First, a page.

While those of us who have traveled alone for a long time may find it hard to believe, there are a number of misconceptions and myths about solo travel that persist.
Some of them have some basis in fact – though they are not insurmountable and are largely preventable with preparation – but some of them are downright laughable. Almost all of them come from people who have never experienced solo travel for themselves.
I asked the members of the Solo Travel Society on Facebook, “What misconceptions about solo travel have you encountered in people who have not traveled alone?”
In the more than 100 comments that followed, a lot of laughing, shoulder-shrugging and eye rolling emojis were used. Some of the same themes came up over and over again, with travelers sharing comments that they had received from friends, family, co-workers, and even total strangers.
Here are the eight most common solo travel myths that came out of our discussion.
Traveling Solo Requires Great Bravery
“You're so brave!” is one of the comments Deena gets a lot, closely followed by, “Aren't you afraid to travel alone?” She says, “I took my first solo European trip at age 76 and loved it. Never afraid, never lonely. It was wonderful.”
I'm not sure where this idea originated, that it takes so much courage to travel alone, but it gets repeated time and again. Not once in my life have I ever heard anyone say it to two or more people traveling together. If it requires no courage at all to travel with others, why would it suddenly take so much more to do the same trip on your own?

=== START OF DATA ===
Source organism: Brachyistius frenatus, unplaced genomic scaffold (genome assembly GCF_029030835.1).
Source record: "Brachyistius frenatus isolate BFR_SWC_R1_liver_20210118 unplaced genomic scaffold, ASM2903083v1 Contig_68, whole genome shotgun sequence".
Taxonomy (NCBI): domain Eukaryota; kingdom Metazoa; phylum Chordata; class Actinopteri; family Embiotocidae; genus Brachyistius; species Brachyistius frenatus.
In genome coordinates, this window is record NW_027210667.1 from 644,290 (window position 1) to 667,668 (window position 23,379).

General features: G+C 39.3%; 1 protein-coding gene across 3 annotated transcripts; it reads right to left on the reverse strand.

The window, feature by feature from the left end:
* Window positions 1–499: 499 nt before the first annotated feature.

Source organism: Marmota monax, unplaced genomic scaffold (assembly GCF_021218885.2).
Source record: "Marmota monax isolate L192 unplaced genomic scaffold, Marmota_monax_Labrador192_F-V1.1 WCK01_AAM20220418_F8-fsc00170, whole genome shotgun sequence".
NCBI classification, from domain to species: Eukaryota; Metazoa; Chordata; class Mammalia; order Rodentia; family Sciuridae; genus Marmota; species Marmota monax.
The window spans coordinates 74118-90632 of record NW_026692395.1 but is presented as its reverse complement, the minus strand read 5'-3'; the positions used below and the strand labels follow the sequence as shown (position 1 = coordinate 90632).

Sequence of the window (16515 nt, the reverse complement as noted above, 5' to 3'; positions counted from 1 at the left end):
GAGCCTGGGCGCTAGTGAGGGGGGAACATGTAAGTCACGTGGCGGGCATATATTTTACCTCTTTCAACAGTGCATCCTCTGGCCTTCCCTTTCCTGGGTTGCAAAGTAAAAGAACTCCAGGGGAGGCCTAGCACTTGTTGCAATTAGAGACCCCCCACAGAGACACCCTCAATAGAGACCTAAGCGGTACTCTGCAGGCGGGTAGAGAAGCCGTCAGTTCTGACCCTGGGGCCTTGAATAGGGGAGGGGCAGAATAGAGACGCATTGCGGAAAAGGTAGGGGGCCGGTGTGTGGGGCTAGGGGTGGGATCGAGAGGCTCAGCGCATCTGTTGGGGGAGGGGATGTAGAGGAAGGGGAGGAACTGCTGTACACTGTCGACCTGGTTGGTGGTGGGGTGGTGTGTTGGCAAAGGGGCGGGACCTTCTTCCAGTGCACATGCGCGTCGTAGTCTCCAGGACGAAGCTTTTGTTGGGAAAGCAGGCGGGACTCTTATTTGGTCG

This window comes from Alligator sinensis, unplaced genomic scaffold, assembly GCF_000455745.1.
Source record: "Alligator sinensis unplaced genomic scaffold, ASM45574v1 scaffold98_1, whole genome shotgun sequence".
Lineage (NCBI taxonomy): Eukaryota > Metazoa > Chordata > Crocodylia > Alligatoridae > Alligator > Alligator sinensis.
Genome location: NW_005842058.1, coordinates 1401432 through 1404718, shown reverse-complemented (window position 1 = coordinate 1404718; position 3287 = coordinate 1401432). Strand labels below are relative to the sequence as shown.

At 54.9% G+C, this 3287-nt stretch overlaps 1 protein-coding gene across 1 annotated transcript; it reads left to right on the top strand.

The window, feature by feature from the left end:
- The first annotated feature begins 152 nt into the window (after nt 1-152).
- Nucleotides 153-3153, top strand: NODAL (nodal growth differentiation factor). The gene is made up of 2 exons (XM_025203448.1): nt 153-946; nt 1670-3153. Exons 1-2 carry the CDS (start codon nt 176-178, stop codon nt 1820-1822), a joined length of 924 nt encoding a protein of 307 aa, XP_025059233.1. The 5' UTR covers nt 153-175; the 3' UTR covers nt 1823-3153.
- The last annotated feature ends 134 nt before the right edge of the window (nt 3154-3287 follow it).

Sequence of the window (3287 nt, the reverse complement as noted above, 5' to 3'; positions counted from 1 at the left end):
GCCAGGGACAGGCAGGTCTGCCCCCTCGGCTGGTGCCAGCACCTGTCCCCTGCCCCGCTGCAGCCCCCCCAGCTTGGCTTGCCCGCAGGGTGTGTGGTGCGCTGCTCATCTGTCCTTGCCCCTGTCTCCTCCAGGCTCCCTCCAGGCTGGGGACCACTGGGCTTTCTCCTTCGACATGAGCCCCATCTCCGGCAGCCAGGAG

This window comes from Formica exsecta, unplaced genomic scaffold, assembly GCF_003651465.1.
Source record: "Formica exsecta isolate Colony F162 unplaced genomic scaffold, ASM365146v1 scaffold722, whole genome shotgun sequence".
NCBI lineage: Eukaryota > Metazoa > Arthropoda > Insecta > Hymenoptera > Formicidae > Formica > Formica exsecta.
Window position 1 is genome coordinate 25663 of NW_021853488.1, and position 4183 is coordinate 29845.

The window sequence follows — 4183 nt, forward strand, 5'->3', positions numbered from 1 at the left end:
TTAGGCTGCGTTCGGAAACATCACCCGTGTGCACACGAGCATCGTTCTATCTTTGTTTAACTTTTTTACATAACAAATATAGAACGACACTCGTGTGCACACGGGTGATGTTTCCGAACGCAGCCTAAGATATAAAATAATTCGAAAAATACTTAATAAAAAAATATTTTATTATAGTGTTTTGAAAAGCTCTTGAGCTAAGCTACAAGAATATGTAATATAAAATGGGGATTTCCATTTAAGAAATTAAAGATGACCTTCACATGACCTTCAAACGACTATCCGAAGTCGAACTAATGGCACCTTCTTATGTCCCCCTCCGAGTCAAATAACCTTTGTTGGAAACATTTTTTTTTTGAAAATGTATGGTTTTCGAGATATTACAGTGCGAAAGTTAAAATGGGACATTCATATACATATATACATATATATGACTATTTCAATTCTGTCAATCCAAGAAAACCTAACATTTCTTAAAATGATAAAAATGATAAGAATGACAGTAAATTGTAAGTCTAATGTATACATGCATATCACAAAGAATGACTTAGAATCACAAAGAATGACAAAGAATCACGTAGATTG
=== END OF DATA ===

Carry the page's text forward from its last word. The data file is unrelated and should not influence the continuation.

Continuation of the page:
In some cases, I might even agree with Sambor, who said “Travelling with others is way scarier!” If you've ever had a trip made miserable by incompatibility with your travel companion, you'll understand this.
Dorothy's words made me laugh out loud as I read through the comments. The solo travel myth that she often encounters is “that it's somehow ‘brave'. And that it's somehow a lesser experience if you don't do it with someone else. Like other…private activities, it's just as satisfying when it's solo.”
A certain amount of courage might be necessary to get you on your first solo trip, but once you get over that hurdle, you'll wonder why you ever thought it would be a problem.
You’ll Be Bored
I can't think of any time I have been bored while traveling alone, except maybe when I have been on a plane that was stuck on the tarmac, or in an interminably long line at Customs. For the most part, every single thing around me is interesting when traveling.
It seems that members of the Solo Travel Society agree with me. Says Laëtitia, “People say I'll get bored… nope, never, not even for a second!”
Charlie's response to those who assume he'll be bored? “Ha!”
On a solo trip the world really is your oyster. You can do (or not do) whatever you want, whenever you want. Follow your curiosity, your passions, or even your nose! Keep an open mind, invite spontaneity, and explore. Who has time for boredom?
The Oldest Solo Travel Myth: It’s Dangerous